I've made it a point to NOT do this anymore. I only write on my own time: when they are at school or after I've tucked them into bed. That way I feel satisfied that I've given my kids the time they deserve with their mom.

What challenges do you face with your children and writing?




Photos found at Photobucket.com

Saturday, March 26, 2011

Saturday Stories, Rebecca Talley

Today's guest for Saturday Stories is published author Rebecca Talley. Make sure to check out her self-titled blog Rebecca Cornish Talley for a treasure trove of wonderful writing resources.

And, if you live in the vicinity of Provo, Utah you're in for a treat. Rebecca is doing a book signing TODAY at Seagull Book, 2250 N. University Parkway (the one next to Shopko, behind Olive Garden) from 12:00-2:00 as part of the "Celebrating Sisterhood" event. Swing by if you can and tell her Mormon Mommy Writers sent you!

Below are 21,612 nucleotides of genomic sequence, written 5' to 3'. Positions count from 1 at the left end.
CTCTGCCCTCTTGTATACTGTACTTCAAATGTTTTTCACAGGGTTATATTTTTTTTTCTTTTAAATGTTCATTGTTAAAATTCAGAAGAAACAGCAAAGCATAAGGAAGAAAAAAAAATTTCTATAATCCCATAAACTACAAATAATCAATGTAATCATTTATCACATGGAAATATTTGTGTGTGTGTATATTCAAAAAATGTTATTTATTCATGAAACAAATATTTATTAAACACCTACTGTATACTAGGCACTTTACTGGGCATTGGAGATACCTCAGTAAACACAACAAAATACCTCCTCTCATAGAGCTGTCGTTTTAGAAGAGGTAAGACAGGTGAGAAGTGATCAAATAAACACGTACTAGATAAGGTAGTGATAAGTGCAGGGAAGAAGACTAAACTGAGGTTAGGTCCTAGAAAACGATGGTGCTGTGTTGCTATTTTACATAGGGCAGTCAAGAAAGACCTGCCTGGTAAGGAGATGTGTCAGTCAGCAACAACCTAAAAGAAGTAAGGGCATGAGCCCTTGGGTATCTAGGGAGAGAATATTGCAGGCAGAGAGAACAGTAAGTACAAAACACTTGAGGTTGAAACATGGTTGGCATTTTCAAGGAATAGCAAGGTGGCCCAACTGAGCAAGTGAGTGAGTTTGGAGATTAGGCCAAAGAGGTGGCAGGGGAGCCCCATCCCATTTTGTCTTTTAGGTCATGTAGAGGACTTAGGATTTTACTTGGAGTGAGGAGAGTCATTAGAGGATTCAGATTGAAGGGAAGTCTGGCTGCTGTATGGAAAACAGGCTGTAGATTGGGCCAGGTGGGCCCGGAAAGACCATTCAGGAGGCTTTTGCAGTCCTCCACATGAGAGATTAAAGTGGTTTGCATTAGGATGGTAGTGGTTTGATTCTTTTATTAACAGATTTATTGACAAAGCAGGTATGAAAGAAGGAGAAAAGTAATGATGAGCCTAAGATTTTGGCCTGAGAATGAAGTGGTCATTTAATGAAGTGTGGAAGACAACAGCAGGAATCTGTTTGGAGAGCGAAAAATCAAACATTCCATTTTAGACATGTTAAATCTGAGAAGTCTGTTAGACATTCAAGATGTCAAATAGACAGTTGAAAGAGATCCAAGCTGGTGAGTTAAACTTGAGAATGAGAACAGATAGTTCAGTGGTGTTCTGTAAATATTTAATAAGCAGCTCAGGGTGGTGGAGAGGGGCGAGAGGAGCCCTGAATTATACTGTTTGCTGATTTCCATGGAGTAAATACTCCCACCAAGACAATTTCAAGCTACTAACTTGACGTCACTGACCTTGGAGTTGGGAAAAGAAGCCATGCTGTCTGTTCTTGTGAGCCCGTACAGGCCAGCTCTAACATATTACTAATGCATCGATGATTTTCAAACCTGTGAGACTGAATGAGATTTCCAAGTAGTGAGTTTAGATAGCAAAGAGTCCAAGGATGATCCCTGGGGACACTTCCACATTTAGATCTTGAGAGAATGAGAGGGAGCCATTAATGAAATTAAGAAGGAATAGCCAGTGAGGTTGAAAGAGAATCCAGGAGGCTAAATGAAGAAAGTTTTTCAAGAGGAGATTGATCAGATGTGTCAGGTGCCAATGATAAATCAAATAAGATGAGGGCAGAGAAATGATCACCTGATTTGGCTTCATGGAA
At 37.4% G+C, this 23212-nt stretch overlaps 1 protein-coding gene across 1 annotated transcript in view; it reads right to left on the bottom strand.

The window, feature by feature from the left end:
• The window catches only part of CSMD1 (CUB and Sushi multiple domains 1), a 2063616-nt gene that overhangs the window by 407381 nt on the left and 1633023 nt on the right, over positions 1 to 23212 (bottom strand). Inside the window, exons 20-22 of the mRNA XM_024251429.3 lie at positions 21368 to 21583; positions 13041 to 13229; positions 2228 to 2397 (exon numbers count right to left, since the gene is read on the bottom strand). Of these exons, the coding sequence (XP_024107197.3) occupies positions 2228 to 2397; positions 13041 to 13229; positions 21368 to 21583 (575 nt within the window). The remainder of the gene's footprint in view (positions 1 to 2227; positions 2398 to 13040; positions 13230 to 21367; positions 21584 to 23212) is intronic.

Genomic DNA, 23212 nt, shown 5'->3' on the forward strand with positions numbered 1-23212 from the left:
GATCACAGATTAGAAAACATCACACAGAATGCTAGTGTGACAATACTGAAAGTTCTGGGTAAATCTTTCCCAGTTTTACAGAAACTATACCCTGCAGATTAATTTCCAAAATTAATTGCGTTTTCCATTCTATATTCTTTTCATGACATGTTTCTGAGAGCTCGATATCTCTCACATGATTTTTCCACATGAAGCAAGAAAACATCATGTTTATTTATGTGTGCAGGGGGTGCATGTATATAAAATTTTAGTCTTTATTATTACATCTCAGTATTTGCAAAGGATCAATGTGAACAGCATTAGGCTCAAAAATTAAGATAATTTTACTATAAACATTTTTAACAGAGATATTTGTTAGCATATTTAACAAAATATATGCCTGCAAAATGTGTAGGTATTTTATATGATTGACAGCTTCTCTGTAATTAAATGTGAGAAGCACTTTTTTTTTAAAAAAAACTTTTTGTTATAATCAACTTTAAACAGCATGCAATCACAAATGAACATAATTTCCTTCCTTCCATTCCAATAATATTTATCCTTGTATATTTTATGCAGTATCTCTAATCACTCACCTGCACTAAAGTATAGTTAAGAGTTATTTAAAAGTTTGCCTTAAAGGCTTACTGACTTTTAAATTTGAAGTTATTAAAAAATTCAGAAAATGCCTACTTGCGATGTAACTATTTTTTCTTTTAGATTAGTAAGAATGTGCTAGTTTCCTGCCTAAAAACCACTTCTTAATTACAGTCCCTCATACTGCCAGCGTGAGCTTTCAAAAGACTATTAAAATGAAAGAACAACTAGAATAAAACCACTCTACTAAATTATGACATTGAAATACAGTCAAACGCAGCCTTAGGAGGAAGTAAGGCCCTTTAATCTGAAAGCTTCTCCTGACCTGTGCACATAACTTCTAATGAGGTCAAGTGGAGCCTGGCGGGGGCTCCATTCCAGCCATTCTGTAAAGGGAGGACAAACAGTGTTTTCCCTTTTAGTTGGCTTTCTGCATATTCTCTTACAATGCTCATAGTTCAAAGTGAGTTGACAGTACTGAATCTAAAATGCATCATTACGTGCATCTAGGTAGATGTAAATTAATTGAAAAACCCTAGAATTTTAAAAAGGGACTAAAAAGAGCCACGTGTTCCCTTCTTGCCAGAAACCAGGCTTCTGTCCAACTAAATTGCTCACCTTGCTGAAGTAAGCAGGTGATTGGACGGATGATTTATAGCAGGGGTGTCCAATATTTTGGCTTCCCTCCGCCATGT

Before you hop in your car, be sure to check out the interview!


Q—Who are you?

I grew up in Santa Barbara, CA with my sister and maternal grandparents (my parents passed away when I was young). I attended, and graduated from, BYU where I met my husband. He was the "dad" of the FHE group and I was the "mom." We now live in rural CO with a dog, cats, a spoiled horse, and a herd of goats. We have 10 children who are all very creative. 
Besides writing, I love to date my husband, play with my kids, swim in the ocean, and dance to disco music while I clean the house. I doubt I'll ever tame the always-growing mountain of laundry and I'm the world's worst gardener. I also don't can or quilt (something I have in common with my main character in my new book). But, I do make pizza, lasagne, and bread pretty well. 
I am currently serving on the Board of Directors of LDStoyrmakers and am the co-chair for Boot Camp this year at the LDStorymakers conference
Q—Would you please tell us about your book The Upside of Down